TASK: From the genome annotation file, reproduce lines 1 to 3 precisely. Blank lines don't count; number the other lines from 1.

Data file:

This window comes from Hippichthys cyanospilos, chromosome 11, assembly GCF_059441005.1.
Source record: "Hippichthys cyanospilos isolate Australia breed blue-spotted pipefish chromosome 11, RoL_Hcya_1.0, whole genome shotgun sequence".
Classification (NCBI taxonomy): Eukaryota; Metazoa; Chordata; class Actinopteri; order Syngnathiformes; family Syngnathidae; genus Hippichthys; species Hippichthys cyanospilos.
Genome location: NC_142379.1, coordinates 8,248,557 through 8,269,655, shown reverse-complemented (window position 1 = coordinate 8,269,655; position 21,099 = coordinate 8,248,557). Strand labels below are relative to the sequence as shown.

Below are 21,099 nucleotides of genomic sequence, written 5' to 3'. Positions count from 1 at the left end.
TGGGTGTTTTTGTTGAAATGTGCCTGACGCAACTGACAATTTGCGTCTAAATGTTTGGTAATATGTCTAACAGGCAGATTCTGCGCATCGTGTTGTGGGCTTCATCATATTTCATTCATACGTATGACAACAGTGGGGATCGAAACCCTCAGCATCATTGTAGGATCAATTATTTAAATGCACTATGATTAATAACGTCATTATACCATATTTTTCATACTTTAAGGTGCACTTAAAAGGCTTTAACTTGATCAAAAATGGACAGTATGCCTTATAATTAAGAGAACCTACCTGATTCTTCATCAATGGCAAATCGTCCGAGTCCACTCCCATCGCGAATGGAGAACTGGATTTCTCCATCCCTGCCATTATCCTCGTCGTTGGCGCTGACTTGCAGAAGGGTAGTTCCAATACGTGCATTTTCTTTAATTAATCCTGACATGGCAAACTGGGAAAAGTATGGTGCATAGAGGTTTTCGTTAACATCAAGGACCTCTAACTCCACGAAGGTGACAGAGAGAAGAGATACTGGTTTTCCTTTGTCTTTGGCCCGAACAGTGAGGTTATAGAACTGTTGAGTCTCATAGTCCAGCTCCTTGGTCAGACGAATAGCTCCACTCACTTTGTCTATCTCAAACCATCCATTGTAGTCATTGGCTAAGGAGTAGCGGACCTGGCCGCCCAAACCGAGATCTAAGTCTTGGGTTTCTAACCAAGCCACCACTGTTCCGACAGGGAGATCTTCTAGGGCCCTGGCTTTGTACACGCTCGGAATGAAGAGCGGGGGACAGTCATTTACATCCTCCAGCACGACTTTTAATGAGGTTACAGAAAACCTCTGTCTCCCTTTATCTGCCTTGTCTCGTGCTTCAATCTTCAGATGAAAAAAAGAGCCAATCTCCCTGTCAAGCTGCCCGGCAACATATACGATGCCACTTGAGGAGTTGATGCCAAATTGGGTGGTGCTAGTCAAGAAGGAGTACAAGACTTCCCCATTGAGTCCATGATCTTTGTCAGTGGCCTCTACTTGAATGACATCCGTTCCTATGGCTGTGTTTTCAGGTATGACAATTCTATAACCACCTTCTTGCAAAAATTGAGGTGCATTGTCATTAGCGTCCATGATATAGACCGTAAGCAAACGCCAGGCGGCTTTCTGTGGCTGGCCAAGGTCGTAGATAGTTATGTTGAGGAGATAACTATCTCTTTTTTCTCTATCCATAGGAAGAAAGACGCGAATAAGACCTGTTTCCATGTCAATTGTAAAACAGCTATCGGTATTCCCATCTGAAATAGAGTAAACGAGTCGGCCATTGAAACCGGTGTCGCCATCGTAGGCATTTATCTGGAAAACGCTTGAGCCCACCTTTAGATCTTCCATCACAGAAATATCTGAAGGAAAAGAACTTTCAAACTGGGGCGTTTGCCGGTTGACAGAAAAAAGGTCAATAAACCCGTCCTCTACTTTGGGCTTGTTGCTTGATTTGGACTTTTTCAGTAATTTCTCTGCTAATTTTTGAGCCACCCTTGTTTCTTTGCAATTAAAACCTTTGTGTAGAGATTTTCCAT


This window comes from Hippichthys cyanospilos, chromosome 11, assembly GCF_059441005.1.
Source record: "Hippichthys cyanospilos isolate Australia breed blue-spotted pipefish chromosome 11, RoL_Hcya_1.0, whole genome shotgun sequence".
Classification (NCBI taxonomy): Eukaryota; Metazoa; Chordata; class Actinopteri; order Syngnathiformes; family Syngnathidae; genus Hippichthys; species Hippichthys cyanospilos.